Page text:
Colorado is currently enjoying an unemployment rate under three percent as of 2018. However, with so much of the population already employed, this has lead to labor shortages, especially in the construction industry. With no end in sight for construction labor shortages, what can be done when over 150,000 new construction workers are needed nationally through 2026?
In this two-part article, a Colorado Springs construction lawyer with Cotney Construction Law will discuss the reasons that construction, in particular, is being hit hard by labor shortages and the ways that these shortages are being combated.
Out with the Old, In with the New
A major issue causing construction labor shortages is that a lot of older workers are retiring and taking their years of experience with them. And when inexperienced workers are thrown into the same positions, the quality of work suffers. Additionally, younger generations, who try to avoid difficult blue-collar work, aren’t pursuing these vacant construction positions. Younger generations are also lead to believe that a four-year college is the only way to achieve success in modern times. Construction work and trade schools are discouraged. The construction industry will need to find a way to engage with young workers in order to revitalize its workforce.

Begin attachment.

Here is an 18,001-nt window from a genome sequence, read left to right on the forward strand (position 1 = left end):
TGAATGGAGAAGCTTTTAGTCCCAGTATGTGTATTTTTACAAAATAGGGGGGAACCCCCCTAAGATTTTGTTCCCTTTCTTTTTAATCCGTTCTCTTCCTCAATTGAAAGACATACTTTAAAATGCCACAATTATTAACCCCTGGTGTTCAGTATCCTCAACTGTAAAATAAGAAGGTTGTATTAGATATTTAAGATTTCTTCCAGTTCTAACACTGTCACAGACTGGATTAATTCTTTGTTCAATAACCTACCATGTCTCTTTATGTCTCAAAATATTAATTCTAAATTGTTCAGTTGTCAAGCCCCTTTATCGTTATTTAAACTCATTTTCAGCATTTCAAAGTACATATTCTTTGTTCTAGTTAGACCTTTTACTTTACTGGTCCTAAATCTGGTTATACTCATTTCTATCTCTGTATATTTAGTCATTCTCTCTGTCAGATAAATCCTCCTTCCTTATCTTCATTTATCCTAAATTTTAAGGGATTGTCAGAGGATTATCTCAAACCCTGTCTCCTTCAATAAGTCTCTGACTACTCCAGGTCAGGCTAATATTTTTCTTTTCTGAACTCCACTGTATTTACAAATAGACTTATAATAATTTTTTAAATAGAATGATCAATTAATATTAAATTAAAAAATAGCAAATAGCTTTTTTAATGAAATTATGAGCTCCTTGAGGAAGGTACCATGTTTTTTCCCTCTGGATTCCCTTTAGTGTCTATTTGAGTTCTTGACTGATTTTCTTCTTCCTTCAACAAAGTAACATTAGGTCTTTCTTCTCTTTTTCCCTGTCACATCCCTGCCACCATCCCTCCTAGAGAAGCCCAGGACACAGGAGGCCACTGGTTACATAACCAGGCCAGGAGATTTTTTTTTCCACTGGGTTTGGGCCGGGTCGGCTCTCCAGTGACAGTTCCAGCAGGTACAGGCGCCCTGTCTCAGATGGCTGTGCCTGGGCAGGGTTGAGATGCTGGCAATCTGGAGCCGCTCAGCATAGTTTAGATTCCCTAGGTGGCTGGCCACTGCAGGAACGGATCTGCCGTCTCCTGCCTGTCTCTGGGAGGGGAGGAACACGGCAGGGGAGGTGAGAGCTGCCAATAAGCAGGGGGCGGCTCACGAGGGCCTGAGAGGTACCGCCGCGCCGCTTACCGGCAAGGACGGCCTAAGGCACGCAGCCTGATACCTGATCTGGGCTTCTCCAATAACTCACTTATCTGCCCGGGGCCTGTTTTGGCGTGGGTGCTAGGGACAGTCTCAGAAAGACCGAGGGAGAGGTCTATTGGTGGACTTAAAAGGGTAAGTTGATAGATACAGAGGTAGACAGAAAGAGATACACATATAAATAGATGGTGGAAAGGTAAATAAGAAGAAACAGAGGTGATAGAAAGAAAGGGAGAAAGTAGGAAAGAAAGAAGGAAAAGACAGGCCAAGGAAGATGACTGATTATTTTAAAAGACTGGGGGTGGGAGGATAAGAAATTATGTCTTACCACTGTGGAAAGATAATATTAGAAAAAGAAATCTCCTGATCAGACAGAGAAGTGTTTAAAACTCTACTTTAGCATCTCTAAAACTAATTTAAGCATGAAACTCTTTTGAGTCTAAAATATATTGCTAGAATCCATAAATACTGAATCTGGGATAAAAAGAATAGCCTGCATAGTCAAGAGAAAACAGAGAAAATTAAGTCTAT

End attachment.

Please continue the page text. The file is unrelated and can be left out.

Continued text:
The After-Effects of the Recession
When the Great Recession hit, many construction workers were unable to find jobs and subsequently left the construction industry for greener pastures. And while the construction industry has made a recovery, many people still don’t trust that a career in construction can offer them a stable future. Many potential construction workers have been scared off by the impact the recession had on the construction industry.
Failed Short-Term Solutions
The construction industry has, so far, failed to address these labor shortages. Construction firms have attempted to increase pay, bonuses, and benefits to no avail. Additionally, construction firms have tried to poach potential workers from other construction firms and neighboring states. Instead of directly addressing the issues causing labor shortages, construction firms are attempting ineffective, short-term solutions like mandatory overtime and reduced hiring standards.
For more information on construction labor shortages in Colorado, please read part two.
Disclaimer: The information contained in this article is for general educational information only. This information does not constitute legal advice, is not intended to constitute legal advice, nor should it be relied upon as legal advice for your specific factual pattern or situation.